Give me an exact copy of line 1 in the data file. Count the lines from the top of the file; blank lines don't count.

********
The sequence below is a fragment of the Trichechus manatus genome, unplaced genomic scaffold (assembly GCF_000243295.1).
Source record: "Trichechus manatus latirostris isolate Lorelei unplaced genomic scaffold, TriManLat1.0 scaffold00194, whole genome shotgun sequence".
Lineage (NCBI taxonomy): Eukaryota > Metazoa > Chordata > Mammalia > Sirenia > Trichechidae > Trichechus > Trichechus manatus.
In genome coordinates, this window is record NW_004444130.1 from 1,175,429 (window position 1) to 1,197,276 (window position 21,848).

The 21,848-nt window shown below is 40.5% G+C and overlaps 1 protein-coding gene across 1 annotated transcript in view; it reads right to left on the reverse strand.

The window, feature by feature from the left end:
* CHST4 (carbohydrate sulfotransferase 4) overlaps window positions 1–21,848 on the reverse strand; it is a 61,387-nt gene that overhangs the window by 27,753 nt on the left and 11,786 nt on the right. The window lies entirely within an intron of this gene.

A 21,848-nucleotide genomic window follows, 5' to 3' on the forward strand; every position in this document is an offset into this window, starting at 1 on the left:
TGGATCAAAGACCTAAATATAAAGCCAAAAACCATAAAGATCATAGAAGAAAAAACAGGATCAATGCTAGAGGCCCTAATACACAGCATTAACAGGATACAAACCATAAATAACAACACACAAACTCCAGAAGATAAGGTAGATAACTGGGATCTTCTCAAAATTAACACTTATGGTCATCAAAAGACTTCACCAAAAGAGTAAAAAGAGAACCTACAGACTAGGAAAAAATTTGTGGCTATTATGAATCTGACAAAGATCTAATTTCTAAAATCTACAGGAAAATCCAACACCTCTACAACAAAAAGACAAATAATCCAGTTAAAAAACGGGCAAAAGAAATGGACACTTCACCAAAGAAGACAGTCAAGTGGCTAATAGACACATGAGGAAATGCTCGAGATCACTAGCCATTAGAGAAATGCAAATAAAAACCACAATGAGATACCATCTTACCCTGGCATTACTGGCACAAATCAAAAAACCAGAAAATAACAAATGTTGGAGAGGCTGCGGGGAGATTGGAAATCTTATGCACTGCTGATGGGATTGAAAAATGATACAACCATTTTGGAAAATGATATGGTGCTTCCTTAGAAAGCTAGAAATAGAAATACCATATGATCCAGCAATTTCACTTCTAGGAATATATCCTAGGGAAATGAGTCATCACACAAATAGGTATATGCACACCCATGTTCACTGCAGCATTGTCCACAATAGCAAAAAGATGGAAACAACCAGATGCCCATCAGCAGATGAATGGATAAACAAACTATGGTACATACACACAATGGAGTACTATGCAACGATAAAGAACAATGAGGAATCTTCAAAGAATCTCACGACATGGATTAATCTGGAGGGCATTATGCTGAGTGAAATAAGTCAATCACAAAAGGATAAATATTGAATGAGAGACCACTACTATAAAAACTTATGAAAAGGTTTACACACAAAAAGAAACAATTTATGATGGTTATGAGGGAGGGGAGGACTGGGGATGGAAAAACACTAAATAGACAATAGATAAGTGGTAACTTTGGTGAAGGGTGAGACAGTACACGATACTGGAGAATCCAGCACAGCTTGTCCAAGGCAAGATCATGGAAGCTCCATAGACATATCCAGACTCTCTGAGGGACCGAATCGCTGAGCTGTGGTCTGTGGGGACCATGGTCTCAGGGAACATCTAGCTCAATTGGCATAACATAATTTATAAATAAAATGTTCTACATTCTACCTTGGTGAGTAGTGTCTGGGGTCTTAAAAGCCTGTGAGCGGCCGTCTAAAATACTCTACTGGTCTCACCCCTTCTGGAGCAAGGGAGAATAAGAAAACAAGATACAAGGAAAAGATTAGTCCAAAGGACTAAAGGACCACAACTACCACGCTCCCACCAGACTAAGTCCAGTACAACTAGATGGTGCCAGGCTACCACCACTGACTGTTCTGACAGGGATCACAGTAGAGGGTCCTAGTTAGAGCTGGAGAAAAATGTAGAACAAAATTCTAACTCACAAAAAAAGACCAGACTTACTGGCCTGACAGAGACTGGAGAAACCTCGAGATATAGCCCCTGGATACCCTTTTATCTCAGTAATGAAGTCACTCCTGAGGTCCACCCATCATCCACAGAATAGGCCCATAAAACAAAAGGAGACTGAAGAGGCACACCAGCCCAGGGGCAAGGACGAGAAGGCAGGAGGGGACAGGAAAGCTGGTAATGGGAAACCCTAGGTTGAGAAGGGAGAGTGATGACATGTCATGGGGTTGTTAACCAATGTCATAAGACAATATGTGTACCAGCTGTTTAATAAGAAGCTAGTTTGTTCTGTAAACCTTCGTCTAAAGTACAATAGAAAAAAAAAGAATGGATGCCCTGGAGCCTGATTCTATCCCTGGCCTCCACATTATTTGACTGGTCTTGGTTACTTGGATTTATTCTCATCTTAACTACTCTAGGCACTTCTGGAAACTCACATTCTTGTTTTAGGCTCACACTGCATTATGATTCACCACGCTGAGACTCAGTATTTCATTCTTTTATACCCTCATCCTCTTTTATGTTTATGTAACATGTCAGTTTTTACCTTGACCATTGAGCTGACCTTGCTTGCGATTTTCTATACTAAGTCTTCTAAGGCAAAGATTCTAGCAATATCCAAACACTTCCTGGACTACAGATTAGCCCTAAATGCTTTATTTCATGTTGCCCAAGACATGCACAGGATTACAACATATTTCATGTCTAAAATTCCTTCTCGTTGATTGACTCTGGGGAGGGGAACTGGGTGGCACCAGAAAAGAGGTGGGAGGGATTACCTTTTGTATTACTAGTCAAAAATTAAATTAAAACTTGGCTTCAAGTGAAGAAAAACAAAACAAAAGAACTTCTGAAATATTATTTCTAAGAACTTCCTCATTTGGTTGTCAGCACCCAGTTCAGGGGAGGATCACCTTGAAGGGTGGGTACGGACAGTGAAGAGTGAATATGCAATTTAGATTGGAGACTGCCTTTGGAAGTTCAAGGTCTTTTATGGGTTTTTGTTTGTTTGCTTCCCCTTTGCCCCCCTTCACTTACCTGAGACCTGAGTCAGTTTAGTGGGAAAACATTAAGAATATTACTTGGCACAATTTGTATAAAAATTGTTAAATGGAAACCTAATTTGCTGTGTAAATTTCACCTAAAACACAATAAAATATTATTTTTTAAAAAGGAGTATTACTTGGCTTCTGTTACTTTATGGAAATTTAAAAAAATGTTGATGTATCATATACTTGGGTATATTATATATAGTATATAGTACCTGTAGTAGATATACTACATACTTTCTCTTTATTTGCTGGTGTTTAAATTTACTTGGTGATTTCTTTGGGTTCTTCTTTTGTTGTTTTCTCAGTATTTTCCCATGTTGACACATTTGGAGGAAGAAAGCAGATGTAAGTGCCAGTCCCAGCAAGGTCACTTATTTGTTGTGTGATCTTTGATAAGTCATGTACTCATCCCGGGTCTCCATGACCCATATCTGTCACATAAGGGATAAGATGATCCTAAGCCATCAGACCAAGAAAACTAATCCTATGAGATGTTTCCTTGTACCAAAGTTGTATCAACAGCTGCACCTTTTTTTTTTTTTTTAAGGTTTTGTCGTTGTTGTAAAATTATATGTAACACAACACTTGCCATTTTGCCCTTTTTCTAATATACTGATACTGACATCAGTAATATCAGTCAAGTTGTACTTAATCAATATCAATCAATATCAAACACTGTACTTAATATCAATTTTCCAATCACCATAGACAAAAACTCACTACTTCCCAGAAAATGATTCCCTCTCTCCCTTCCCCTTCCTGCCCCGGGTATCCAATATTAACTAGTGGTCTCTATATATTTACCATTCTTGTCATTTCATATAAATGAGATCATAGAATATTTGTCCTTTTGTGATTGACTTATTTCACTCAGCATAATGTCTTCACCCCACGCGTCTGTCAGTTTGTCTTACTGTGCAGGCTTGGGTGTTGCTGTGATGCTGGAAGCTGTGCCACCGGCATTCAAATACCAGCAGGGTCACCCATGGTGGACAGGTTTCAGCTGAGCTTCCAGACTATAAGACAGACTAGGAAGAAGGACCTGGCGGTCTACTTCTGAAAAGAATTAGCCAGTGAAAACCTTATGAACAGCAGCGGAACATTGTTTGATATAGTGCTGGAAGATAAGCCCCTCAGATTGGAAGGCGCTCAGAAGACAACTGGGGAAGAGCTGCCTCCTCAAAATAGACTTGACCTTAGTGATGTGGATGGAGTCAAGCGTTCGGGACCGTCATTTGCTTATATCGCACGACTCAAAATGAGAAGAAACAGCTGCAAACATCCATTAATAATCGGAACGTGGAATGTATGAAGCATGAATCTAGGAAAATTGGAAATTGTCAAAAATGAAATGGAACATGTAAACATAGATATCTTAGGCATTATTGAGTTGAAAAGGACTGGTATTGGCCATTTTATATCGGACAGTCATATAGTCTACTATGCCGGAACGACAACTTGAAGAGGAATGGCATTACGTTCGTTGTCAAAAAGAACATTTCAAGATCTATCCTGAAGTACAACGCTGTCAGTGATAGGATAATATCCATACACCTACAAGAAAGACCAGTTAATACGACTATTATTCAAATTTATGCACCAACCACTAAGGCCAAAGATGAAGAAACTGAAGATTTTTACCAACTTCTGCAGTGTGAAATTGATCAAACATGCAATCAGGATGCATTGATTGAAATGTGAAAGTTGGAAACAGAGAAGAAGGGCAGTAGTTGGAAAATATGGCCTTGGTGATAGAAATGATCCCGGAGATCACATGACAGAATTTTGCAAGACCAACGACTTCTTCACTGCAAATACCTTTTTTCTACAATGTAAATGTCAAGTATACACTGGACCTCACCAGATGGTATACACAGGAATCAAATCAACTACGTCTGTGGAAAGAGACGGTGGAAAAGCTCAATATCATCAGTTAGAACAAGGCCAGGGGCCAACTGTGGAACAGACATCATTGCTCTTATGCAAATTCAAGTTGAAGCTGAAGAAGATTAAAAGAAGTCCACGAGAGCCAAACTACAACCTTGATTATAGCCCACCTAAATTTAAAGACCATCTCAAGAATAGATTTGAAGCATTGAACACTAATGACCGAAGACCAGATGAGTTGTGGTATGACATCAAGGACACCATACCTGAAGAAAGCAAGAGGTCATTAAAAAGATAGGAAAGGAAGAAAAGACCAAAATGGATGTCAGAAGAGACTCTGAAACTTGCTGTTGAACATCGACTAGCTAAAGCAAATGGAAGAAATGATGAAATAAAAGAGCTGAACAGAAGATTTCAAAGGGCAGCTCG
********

The sequence below is a fragment of the Trichechus manatus genome, unplaced genomic scaffold (assembly GCF_000243295.1).